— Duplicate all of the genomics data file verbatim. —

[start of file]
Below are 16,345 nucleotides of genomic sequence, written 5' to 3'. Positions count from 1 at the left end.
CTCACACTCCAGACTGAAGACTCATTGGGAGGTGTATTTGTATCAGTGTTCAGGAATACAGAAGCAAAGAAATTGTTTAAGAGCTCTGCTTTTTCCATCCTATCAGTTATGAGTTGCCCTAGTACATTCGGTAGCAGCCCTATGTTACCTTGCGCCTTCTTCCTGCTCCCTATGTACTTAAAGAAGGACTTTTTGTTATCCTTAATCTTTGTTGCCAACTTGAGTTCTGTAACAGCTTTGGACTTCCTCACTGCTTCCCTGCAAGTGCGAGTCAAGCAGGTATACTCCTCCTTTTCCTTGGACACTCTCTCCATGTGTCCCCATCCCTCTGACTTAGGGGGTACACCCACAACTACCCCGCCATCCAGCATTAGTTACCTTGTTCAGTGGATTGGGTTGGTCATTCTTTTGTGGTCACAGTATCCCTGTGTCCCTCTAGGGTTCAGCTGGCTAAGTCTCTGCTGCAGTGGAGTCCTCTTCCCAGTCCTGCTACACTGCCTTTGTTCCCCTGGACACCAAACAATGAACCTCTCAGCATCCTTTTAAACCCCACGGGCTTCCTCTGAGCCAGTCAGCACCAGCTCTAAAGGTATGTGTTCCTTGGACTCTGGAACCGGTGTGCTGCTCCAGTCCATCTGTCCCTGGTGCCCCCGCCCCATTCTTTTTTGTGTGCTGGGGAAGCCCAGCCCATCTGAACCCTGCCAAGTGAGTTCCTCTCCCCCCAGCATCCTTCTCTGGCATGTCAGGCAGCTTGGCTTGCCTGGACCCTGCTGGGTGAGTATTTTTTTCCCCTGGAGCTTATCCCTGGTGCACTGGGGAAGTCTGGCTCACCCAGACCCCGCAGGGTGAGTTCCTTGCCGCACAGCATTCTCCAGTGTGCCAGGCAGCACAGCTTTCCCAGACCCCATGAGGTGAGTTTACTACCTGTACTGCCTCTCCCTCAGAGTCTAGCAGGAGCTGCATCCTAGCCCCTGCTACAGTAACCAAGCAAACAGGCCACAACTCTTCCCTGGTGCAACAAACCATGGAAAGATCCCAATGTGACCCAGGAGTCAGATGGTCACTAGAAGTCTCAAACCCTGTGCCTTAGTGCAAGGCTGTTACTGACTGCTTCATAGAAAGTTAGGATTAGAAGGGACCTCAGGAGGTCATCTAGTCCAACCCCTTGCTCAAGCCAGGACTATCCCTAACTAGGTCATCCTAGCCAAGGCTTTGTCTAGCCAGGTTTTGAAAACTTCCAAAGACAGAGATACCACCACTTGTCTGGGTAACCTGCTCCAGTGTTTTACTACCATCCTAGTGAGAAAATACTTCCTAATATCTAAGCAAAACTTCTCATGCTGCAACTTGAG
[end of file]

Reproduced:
Below are 16,345 nucleotides of genomic sequence, written 5' to 3'. Positions count from 1 at the left end.
CTCACACTCCAGACTGAAGACTCATTGGGAGGTGTATTTGTATCAGTGTTCAGGAATACAGAAGCAAAGAAATTGTTTAAGAGCTCTGCTTTTTCCATCCTATCAGTTATGAGTTGCCCTAGTACATTCGGTAGCAGCCCTATGTTACCTTGCGCCTTCTTCCTGCTCCCTATGTACTTAAAGAAGGACTTTTTGTTATCCTTAATCTTTGTTGCCAACTTGAGTTCTGTAACAGCTTTGGACTTCCTCACTGCTTCCCTGCAAGTGCGAGTCAAGCAGGTATACTCCTCCTTTTCCTTGGACACTCTCTCCATGTGTCCCCATCCCTCTGACTTAGGGGGTACACCCACAACTACCCCGCCATCCAGCATTAGTTACCTTGTTCAGTGGATTGGGTTGGTCATTCTTTTGTGGTCACAGTATCCCTGTGTCCCTCTAGGGTTCAGCTGGCTAAGTCTCTGCTGCAGTGGAGTCCTCTTCCCAGTCCTGCTACACTGCCTTTGTTCCCCTGGACACCAAACAATGAACCTCTCAGCATCCTTTTAAACCCCACGGGCTTCCTCTGAGCCAGTCAGCACCAGCTCTAAAGGTATGTGTTCCTTGGACTCTGGAACCGGTGTGCTGCTCCAGTCCATCTGTCCCTGGTGCCCCCGCCCCATTCTTTTTTGTGTGCTGGGGAAGCCCAGCCCATCTGAACCCTGCCAAGTGAGTTCCTCTCCCCCCAGCATCCTTCTCTGGCATGTCAGGCAGCTTGGCTTGCCTGGACCCTGCTGGGTGAGTATTTTTTTCCCCTGGAGCTTATCCCTGGTGCACTGGGGAAGTCTGGCTCACCCAGACCCCGCAGGGTGAGTTCCTTGCCGCACAGCATTCTCCAGTGTGCCAGGCAGCACAGCTTTCCCAGACCCCATGAGGTGAGTTTACTACCTGTACTGCCTCTCCCTCAGAGTCTAGCAGGAGCTGCATCCTAGCCCCTGCTACAGTAACCAAGCAAACAGGCCACAACTCTTCCCTGGTGCAACAAACCATGGAAAGATCCCAATGTGACCCAGGAGTCAGATGGTCACTAGAAGTCTCAAACCCTGTGCCTTAGTGCAAGGCTGTTACTGACTGCTTCATAGAAAGTTAGGATTAGAAGGGACCTCAGGAGGTCATCTAGTCCAACCCCTTGCTCAAGCCAGGACTATCCCTAACTAGGTCATCCTAGCCAAGGCTTTGTCTAGCCAGGTTTTGAAAACTTCCAAAGACAGAGATACCACCACTTGTCTGGGTAACCTGCTCCAGTGTTTTACTACCATCCTAGTGAGAAAATACTTCCTAATATCTAAGCAAAACTTCTCATGCTGCAACTTGAG